Cootamundra is a small town in New South Wales of fewer than 10,000 inhabitants. It’s roughly on the route between Sydney and Melbourne, and one of its biggest attractions is the fact that it is home to the Cootamundra Wattle tree.
In fact, Cootamundra would largely be a relaxed little rural town if it wasn’t for one thing – it is the birthplace of the greatest known cricketer of all time, Sir Donald Bradman.
Who is Sir Donald Bradman?
‘The Don’ is widely regarded as the greatest batsman of all time. Additionally, Bradman is also cited as the holder of the greatest sporting achievement of all time – a test batting average of 99.94.
Born 1908, Bradman was a hero in Australian sports but also a positive light during the Great Depression, and he was especially loved for his background in ‘bush’ cricket. He was eventually knighted for his career, and is still the only Australian to be knighted for their sporting prowess.
Bradman did not grow up in Cootamundra however. He was born there and lived there for the first few years of his life, but his family quickly relocated to Bowral, over 250 kilometres away.
Visit the Bradman Museum in Cootamundra
Today, you can visit the home where Bradman was born, as it has been turned into a museum of Australian cricket history and memorabilia, with a particular focus on this Aussie sporting idol.
You can visit any time from 9am to 5pm any day of the week to learn more about Bradman’s early years and his sporting career.
Other attractions and things to do in Cootamundra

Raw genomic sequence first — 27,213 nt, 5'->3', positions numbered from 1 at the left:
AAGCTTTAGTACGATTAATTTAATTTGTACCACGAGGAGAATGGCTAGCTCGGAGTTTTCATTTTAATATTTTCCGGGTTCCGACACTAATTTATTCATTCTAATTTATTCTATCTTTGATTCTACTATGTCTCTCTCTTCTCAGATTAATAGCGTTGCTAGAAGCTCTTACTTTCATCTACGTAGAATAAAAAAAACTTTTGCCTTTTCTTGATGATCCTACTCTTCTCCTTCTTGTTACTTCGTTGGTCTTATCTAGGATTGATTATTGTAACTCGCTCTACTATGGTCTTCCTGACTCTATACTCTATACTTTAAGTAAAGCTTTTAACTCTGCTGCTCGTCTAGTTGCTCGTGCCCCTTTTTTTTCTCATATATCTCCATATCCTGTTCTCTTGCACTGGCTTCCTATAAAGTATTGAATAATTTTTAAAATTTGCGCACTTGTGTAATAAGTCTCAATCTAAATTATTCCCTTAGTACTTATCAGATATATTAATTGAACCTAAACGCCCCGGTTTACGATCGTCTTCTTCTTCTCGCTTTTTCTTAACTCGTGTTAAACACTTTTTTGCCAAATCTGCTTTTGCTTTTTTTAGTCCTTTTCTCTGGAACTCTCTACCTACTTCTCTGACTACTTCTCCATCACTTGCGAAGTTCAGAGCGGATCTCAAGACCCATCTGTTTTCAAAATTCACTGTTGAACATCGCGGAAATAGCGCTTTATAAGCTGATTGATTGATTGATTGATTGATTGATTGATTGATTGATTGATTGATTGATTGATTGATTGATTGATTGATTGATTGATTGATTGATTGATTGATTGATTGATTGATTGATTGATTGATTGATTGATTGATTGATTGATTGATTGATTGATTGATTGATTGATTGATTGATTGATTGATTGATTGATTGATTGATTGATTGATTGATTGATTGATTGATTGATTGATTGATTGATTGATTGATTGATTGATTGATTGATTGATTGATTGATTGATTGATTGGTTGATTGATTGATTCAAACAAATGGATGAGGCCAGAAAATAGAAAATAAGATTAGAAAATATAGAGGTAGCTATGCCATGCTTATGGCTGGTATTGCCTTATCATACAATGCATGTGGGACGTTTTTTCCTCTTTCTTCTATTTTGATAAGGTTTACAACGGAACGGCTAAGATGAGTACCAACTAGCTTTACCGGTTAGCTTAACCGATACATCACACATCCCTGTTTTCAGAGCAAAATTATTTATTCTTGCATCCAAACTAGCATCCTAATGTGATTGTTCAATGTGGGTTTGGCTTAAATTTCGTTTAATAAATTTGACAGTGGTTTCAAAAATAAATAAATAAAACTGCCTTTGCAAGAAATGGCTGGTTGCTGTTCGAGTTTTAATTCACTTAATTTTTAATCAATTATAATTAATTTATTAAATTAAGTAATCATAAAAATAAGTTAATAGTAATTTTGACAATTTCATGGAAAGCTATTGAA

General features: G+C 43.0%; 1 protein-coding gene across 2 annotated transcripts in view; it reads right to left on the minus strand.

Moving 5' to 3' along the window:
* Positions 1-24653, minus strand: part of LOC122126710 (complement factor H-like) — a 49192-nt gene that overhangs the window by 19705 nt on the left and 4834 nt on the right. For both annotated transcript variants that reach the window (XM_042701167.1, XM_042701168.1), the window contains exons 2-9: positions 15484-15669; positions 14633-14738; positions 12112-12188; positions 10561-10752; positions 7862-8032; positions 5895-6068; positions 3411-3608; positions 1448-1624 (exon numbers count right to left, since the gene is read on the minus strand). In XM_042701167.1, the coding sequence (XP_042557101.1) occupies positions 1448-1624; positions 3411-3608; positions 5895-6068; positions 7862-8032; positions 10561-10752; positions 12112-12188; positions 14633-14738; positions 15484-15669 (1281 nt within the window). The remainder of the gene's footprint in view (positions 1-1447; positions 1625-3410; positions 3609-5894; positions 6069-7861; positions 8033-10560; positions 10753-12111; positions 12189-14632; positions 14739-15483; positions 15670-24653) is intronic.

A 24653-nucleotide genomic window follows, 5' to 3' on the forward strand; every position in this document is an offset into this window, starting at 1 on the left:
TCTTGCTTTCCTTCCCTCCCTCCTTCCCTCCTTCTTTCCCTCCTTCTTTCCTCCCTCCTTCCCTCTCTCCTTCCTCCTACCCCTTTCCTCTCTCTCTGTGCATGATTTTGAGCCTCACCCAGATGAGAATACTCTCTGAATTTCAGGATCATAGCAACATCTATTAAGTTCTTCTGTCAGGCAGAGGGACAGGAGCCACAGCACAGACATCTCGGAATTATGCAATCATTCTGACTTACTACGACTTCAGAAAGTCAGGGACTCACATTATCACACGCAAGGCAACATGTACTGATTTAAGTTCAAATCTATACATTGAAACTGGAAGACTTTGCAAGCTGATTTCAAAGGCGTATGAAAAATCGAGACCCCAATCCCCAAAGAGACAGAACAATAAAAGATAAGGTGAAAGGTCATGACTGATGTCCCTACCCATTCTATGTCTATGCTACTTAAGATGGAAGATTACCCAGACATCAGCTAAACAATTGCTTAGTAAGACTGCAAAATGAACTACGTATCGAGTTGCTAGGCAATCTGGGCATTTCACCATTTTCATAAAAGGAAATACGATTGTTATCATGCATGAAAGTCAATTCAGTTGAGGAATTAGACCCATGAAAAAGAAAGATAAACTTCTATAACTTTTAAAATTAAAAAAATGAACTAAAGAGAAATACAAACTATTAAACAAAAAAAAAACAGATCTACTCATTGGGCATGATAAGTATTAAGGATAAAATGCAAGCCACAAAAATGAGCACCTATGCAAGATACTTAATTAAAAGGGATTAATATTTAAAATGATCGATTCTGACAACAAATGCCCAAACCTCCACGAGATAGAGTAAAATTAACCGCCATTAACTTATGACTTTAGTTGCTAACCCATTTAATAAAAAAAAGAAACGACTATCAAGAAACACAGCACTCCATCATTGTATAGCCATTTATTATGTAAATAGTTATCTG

Cootamundra is more than just Bradman’s birthplace – there are plenty of other great spots to visit while you’re in town.
Firstly, head to Jubilee Park. The park itself is gorgeous, and it’s also where you’ll find 43 bronze busts of Australian cricket captains from throughout the years. It’s called the Captain’s Walk, and will let you stretch your legs as you explore more of Aussie cricket history.
The Cootamundra Art and Craft Centre offers another fun stop, as this is where you can pick up locally made crafts, including plenty of cricket-themed items as souvenirs and gifts for those back home.
And if you happen to be in town in July or August, you’ll be treated to the gorgeous yellow flowers of the Cootamundra wattle. If you arrive for the last weekend of August, don’t miss the Cootamundra Wattle Time Fair and Parade.
Getting to Cootamundra
If you’re driving from Canberra to Cootamundra, expect a quick two-hour drive northwest via the M31.
It’s a little farther from Sydney, as it will take a little over four hours via the M31. However, you’ll need to also make a stop in Bowral, where you can visit the International Cricket Hall of Fame, which isn’t lacking in Bradman memorabilia either, considering this is where he moved after leaving Cootamundra.
Alternatively, if you fly in you can hire a car in Wagga Wagga at the airport to then make the 1hr 30 min drive into town.
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